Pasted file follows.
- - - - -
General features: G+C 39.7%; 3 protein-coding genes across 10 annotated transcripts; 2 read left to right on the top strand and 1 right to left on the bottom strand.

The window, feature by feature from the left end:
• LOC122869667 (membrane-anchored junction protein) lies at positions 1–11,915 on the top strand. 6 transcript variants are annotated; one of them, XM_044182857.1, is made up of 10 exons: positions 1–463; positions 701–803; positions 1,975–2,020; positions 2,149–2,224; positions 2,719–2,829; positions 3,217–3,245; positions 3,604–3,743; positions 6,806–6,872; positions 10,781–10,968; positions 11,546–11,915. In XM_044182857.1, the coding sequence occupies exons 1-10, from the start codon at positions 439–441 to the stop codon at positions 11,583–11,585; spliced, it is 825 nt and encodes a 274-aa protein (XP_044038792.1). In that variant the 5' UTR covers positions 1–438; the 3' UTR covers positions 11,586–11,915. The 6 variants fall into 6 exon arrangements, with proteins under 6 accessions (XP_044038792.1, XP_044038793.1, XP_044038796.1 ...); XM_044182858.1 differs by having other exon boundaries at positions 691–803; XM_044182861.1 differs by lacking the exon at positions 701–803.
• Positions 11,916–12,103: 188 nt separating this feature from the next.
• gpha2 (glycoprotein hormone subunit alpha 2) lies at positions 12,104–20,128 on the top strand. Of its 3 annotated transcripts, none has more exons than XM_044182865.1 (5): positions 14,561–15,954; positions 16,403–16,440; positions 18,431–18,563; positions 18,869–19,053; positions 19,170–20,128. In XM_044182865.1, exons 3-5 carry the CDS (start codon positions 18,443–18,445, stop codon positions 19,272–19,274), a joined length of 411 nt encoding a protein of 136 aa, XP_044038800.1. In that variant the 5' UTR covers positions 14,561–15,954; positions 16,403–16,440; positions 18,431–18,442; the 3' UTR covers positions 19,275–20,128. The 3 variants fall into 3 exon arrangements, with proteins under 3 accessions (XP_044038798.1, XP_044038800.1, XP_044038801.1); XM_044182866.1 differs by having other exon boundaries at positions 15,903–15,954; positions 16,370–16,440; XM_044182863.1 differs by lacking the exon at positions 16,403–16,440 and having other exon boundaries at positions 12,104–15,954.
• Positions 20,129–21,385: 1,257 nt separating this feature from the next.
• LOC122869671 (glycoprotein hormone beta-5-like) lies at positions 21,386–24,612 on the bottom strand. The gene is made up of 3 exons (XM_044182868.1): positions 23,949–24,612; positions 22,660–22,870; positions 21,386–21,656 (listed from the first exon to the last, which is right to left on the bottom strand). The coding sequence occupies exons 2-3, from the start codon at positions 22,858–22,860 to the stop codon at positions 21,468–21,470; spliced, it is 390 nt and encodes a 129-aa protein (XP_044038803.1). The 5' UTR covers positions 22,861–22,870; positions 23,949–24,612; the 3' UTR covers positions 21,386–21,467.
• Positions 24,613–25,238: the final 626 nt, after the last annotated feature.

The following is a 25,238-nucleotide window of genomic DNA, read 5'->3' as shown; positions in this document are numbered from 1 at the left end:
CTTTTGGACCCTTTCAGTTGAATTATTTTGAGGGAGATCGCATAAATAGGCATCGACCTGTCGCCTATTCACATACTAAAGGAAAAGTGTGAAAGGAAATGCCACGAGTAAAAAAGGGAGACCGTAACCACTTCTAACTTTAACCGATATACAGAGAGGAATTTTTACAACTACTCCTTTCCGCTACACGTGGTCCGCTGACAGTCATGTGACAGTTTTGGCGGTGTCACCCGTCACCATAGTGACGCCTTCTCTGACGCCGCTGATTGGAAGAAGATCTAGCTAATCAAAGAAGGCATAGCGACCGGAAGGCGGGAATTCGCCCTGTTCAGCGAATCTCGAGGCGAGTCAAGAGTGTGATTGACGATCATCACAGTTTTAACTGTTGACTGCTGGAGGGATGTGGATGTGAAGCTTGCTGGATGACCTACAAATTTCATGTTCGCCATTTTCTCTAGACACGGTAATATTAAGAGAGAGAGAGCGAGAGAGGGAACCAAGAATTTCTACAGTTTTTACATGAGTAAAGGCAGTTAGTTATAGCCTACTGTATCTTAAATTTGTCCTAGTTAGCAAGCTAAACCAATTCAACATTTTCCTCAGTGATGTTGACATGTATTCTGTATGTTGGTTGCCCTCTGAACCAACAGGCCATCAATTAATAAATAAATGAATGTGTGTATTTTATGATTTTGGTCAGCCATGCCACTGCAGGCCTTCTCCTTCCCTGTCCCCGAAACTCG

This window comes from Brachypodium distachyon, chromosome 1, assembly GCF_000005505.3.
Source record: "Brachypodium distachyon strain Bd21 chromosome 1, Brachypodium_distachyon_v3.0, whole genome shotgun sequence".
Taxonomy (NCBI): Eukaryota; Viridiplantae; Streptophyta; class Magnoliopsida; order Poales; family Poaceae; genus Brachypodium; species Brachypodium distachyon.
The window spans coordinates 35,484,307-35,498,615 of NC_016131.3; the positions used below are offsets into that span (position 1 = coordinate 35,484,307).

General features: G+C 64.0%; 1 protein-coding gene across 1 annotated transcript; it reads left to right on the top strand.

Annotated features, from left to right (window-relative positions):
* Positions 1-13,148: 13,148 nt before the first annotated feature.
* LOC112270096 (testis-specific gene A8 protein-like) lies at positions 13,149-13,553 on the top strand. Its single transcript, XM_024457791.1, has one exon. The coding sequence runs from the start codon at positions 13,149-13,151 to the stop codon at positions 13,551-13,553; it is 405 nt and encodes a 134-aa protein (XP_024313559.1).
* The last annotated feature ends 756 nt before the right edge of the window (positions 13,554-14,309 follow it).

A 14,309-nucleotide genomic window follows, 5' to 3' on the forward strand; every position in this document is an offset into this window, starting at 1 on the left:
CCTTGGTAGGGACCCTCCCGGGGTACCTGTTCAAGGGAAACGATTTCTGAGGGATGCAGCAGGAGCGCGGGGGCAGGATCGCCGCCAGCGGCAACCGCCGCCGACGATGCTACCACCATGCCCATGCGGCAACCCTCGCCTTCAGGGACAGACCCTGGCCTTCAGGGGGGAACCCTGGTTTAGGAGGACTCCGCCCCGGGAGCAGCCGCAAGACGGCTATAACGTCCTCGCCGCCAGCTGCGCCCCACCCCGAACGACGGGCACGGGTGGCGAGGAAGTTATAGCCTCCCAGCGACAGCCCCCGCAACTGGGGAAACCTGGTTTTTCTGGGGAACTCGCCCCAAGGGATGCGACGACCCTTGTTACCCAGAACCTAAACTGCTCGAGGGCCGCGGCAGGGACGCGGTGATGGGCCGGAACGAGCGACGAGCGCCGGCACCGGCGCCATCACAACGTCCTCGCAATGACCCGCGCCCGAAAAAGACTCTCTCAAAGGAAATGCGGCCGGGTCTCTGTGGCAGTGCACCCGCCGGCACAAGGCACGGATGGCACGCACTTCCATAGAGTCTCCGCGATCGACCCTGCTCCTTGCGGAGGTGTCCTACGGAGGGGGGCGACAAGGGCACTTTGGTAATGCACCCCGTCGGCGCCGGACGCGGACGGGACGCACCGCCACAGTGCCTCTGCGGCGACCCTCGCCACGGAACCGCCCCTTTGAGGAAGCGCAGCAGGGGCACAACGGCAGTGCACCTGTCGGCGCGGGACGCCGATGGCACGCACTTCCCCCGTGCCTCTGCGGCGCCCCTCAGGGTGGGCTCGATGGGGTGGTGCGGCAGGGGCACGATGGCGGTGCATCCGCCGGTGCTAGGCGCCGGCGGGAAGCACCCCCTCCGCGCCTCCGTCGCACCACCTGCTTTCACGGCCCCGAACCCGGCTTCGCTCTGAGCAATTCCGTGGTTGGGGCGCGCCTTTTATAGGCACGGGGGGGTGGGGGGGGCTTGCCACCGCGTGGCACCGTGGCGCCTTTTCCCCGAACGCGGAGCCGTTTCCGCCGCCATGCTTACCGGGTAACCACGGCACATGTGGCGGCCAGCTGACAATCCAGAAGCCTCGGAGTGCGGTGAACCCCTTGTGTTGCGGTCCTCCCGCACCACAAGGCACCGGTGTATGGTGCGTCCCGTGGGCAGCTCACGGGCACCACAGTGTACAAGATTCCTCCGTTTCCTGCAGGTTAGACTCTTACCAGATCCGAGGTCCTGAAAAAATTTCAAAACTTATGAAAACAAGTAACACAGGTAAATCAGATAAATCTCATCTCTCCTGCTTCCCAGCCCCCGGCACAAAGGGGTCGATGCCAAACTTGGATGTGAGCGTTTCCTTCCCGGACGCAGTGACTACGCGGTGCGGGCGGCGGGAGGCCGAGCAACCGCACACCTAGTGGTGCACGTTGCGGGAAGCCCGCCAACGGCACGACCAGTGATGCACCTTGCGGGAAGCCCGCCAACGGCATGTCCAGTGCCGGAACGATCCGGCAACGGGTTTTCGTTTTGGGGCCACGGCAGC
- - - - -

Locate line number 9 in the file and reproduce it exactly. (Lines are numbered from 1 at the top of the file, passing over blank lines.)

The following is a 25,238-nucleotide window of genomic DNA, read 5'->3' as shown; positions in this document are numbered from 1 at the left end: